Recently a man went into a Sephardic synagogue with his Conservative Convert fiance to pray and eat. Upon learning of the woman's status, the Rabbi informed the man that once the marriage is consummated, he would be forbidden from receiving 'Aliyoth and there may be further halakhic repurcussions as time goes on. The Rabbi said that nothing could be done because it was the ruling of Ovadia Yosef as codified in Yalkut Yosef. Does anyone know if this is true and where in the Yalkut Yosef it can be found? And as a second question, does anyone know if it is normative halakha to restrict someone in such ways because of their marital status?
I'm not aware of Rav Ovadiah's responsum. There are different communal standards about this.
While a kohen is married to a divorcee (or non-Jewish woman for that matter), his kohen status is "voided" and will not receive any kohen-specific honors in the synagogue. The Talmud entertains -- and then rejects -- the possibility that a Levite would lose Levite honors if he marries someone illegally.
Rabbi Moshe Feinstein has a responsum about giving synagogue honors to a sinner. The issue is that we are prohibited from validating a sinful behavior. (If necessary you may tell a gangster something vague like "you're an okay guy"; but you may not tell a Jew who is driving on shabbos "what you're doing is okay.") He concludes that giving someone an aliyah or the like is not necessarily commenting on any of his actions, and is therefore not prohibited.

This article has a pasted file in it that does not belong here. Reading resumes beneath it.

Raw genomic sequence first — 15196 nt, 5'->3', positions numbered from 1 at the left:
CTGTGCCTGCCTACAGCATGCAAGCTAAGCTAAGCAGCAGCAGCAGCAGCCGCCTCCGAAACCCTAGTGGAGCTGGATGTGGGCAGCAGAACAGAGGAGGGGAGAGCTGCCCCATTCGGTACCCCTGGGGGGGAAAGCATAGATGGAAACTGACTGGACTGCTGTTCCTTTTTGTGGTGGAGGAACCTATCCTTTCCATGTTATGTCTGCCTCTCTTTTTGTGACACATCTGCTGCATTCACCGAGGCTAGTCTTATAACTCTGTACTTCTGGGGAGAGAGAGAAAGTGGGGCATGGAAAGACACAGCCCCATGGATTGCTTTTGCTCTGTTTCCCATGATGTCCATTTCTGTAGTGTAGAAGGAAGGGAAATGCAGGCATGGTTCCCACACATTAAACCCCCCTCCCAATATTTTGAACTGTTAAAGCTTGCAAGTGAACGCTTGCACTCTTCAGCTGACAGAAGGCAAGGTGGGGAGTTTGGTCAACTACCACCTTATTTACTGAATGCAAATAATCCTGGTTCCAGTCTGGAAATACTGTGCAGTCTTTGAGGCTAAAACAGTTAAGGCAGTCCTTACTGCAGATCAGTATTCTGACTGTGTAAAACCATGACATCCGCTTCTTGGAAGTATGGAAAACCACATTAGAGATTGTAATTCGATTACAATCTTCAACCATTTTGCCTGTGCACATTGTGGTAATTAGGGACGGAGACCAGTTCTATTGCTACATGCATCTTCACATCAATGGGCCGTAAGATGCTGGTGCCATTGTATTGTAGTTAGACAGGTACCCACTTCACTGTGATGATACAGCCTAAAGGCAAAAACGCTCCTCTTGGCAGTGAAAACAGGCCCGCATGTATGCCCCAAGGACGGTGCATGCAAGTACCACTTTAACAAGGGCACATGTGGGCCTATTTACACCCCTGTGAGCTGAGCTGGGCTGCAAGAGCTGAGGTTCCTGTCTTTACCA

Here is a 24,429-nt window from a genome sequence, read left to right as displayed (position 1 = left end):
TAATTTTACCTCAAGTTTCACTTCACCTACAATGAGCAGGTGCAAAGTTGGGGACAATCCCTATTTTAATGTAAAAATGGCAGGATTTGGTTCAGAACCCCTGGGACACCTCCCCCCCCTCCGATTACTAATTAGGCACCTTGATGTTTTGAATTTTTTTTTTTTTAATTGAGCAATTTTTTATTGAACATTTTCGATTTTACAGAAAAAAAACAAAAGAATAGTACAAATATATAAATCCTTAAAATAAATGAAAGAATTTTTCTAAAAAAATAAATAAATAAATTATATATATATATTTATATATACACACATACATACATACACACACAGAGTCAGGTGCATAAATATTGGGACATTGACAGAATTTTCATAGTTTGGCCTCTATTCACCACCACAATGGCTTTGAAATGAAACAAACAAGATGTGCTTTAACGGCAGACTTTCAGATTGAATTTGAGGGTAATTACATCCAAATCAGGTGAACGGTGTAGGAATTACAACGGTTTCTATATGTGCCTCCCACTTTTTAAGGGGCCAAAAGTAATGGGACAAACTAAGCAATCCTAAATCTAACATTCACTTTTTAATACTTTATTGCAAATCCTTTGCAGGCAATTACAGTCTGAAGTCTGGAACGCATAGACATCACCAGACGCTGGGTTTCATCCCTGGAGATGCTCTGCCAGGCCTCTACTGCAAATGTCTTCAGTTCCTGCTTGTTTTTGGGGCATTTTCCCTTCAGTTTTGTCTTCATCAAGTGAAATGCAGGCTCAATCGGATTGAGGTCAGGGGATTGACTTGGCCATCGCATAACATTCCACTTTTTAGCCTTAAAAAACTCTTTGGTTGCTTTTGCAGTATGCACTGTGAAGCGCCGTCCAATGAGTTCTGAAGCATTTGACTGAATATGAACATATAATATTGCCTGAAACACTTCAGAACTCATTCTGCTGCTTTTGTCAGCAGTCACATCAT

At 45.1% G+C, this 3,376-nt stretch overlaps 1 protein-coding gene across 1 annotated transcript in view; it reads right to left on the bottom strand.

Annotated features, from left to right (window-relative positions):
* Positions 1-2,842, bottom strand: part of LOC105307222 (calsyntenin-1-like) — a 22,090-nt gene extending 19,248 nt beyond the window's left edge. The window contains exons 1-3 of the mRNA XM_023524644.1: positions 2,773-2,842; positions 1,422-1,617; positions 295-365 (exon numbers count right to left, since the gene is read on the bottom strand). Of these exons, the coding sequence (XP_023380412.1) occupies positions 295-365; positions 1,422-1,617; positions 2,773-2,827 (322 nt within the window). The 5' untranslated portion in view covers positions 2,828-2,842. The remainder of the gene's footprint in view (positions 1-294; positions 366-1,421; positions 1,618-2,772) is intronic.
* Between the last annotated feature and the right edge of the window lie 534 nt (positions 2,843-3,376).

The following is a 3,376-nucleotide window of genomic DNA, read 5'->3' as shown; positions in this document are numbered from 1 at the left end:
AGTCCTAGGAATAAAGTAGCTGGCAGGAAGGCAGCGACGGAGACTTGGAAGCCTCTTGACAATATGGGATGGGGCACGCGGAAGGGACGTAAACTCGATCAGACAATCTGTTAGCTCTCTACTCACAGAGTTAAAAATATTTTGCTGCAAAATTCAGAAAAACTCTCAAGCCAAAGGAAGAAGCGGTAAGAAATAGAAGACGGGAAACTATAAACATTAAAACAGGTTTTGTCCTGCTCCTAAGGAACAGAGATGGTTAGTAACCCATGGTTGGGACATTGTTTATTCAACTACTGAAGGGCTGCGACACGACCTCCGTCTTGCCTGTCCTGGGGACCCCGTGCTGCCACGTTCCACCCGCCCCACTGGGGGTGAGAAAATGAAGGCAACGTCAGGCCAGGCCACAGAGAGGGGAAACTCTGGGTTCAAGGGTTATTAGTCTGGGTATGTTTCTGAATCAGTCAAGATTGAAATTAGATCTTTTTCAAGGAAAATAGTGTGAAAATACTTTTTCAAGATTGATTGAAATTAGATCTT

Nonetheless, a community has the right to make a statement about certain actions they feel are beyond the pale. A few hundred years ago, there was a blue-blooded Sephardic Jewish fellow in London whose "heart was stolen" by an Ashkenazic girl named Jochebed Baruch; his Sephardic community decided that he could still attend synagogue, but receive no honors. (Okay, that's an extreme example.)
There are many Sephardic communities that draw a simple line in the sand: wear a kipa or not, keep shabbat or not, we don't judge. But if you officially marry out, that's it. You are shunned.
There is such a thing as a "marriage" with a non-Jew. See Ezra chapters 9-10:
It may well be that it isn't a "marriage" without consummation as kesef and sh'tar don't work.
As was the case in the book of Ezra, or possibly because of his reaction, Rabbis may have put a kind of "cherem" on men who marry out in order to pressure them to "divorce" or send away their wives.